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Impulse Trains

The impulse signal $ \delta(t)$ (defined in §B.10) has a constant Fourier transform:

$\displaystyle \hbox{\sc FT}_f(\delta) \isdef \int_{-\infty}^\infty \delta(t) e^{-j2\pi f t}\,dt = 1, \quad \forall f\in\mathbb{R}$ (B.43)

An impulse train can be defined as a sum of shifted impulses:

$\displaystyle \psi_P(t) \isdef \sum_{m=-\infty}^\infty \delta(t-mP)$ (B.44)

Here, $ P$ is the period of the impulse train, in seconds--i.e., the spacing between successive impulses. The $ P$ -periodic impulse train can also be defined as

$\displaystyle \psi_P(t)\eqsp \frac{1}{P}\,\raisebox{0.8em}{\rotatebox{-90}{\resizebox{1em}{1em}{\ensuremath{\exists}}}}\left(\frac{t}{P}\right), \protect$ (B.45)

where $ \,\raisebox{0.8em}{\rotatebox{-90}{\resizebox{1em}{1em}{\ensuremath{\exists}}}}(t)$ is the so-called shah symbol [23]:

$\displaystyle {\,\raisebox{0.8em}{\rotatebox{-90}{\resizebox{1em}{1em}{\ensuremath{\exists}}}}(t) \, \isdef \sum_{m=-\infty}^\infty \delta(t-m)}$ (B.46)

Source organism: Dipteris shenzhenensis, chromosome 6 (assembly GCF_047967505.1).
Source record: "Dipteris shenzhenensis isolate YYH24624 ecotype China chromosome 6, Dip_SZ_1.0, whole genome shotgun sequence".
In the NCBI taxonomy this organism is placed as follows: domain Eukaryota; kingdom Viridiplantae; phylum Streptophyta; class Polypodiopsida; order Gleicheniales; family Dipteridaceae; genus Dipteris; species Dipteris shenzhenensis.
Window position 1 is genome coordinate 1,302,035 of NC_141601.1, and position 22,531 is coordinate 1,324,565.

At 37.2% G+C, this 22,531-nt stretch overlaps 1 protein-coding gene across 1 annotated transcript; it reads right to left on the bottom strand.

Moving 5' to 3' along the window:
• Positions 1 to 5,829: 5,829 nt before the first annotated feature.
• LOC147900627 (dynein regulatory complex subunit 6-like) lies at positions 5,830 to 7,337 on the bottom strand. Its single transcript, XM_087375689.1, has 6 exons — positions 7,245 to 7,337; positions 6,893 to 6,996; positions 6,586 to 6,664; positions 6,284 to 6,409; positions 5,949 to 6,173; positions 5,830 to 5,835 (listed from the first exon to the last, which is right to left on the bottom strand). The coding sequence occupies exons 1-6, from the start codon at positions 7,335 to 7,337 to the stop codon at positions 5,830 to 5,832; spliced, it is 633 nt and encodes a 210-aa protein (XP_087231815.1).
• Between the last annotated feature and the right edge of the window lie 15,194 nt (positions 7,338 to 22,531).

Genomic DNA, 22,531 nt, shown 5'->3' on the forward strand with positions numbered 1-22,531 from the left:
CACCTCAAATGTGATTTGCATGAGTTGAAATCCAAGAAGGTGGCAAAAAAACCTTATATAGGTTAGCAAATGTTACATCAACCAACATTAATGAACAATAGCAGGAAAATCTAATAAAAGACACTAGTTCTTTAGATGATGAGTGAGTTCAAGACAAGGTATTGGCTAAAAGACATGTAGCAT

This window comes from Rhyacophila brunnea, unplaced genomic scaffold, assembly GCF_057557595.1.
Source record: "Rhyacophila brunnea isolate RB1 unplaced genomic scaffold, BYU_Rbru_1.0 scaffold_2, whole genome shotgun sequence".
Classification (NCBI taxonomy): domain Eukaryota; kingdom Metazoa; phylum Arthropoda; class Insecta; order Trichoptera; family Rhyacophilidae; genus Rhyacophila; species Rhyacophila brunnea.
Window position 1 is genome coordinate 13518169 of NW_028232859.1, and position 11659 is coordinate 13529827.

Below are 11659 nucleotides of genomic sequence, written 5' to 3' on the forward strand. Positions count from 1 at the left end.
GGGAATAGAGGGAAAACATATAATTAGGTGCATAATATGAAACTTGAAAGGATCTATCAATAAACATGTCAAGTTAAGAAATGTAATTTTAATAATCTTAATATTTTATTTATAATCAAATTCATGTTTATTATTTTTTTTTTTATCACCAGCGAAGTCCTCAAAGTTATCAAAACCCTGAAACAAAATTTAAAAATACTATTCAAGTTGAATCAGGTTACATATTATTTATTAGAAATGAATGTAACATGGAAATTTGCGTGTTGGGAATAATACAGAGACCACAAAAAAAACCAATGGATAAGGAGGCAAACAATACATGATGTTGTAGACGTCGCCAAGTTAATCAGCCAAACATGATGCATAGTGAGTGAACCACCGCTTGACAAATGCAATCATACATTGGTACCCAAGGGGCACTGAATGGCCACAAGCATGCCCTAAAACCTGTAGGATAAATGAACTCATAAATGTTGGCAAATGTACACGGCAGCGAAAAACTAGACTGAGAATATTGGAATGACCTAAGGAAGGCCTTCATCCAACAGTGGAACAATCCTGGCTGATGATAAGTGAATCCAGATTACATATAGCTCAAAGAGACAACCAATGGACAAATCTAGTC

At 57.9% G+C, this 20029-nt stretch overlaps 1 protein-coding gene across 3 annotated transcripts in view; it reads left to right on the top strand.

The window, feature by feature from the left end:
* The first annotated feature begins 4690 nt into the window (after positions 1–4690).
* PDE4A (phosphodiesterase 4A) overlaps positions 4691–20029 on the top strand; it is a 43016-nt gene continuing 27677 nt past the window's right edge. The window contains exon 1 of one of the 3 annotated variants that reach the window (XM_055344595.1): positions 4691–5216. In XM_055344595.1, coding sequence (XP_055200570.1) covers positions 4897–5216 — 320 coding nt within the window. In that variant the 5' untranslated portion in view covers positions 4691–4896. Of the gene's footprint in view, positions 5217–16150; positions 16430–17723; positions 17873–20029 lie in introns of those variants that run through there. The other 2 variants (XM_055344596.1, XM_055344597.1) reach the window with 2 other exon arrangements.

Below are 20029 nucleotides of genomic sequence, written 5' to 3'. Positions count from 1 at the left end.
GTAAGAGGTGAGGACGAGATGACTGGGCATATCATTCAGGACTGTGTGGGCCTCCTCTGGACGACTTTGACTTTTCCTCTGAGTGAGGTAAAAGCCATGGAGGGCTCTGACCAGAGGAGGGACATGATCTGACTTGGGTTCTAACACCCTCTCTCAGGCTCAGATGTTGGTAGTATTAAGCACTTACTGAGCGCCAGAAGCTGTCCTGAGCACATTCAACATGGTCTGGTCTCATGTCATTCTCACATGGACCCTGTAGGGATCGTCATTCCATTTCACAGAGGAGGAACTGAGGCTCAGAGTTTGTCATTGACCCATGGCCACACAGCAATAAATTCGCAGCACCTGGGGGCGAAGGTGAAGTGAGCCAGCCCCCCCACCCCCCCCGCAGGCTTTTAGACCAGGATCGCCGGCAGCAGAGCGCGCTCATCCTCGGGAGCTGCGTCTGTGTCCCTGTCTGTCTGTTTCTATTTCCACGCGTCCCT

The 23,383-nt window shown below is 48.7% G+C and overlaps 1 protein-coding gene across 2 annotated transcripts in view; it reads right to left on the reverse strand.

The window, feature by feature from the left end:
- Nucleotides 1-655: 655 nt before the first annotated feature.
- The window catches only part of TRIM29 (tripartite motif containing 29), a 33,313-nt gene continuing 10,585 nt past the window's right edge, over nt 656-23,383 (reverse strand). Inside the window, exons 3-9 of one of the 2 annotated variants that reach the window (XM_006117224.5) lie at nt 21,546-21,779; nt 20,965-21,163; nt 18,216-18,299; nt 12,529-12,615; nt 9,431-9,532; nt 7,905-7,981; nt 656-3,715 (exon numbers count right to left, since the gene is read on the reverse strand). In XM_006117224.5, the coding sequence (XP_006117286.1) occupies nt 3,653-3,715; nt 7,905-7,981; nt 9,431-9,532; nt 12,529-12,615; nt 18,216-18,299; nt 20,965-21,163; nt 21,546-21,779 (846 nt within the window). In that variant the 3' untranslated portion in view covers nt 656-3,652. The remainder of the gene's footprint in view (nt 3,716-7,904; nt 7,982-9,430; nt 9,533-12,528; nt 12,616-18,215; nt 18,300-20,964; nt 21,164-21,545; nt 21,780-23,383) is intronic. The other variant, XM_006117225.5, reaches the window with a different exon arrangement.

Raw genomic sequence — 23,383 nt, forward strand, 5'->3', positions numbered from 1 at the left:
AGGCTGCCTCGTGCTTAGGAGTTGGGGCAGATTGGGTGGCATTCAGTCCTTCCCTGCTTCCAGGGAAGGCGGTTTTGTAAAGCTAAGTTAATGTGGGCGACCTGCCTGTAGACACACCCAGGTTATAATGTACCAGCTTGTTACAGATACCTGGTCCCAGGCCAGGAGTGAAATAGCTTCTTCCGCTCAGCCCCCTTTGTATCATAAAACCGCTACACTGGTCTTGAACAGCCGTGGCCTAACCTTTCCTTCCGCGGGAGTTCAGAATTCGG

Note that the scaling by $ 1/P$ in (B.46) is necessary to maintain unit area under each impulse.

We will now show that

$\displaystyle \zbox {\,\raisebox{0.8em}{\rotatebox{-90}{\resizebox{1em}{1em}{\ensuremath{\exists}}}}(t)\;\longleftrightarrow\;\,\raisebox{0.8em}{\rotatebox{-90}{\resizebox{1em}{1em}{\ensuremath{\exists}}}}(f).}$ (B.47)

That is, the Fourier transform of the normalized impulse train $ \,\raisebox{0.8em}{\rotatebox{-90}{\resizebox{1em}{1em}{\ensuremath{\exists}}}}(t)$ is exactly the same impulse train $ \,\raisebox{0.8em}{\rotatebox{-90}{\resizebox{1em}{1em}{\ensuremath{\exists}}}}(f)$ in the frequency domain, where $ t$ denotes time in seconds and $ f$ denotes frequency in Hz. By the scaling theorem (§B.4),

$\displaystyle {\,\raisebox{0.8em}{\rotatebox{-90}{\resizebox{1em}{1em}{\ensuremath{\exists}}}}\left(\frac{t}{P}\right) \;\longleftrightarrow\;P\,\raisebox{0.8em}{\rotatebox{-90}{\resizebox{1em}{1em}{\ensuremath{\exists}}}}(Pf),}$ (B.48)

so that the $ P$ -periodic impulse-train defined in (B.46) transforms to

\begin{eqnarray*}
\psi_P(t) &=& \frac{1}{P}\,\raisebox{0.8em}{\rotatebox{-90}{\resizebox{1em}{1em}{\ensuremath{\exists}}}}\left(\frac{t}{P}\right)
\;\longleftrightarrow\;\,\raisebox{0.8em}{\rotatebox{-90}{\resizebox{1em}{1em}{\ensuremath{\exists}}}}(Pf) \eqsp \sum_{m=-\infty}^\infty \delta(Pf-m)\\
&=& \frac{1}{P}\sum_{m=-\infty}^\infty \delta\left(f-\frac{m}{P}\right)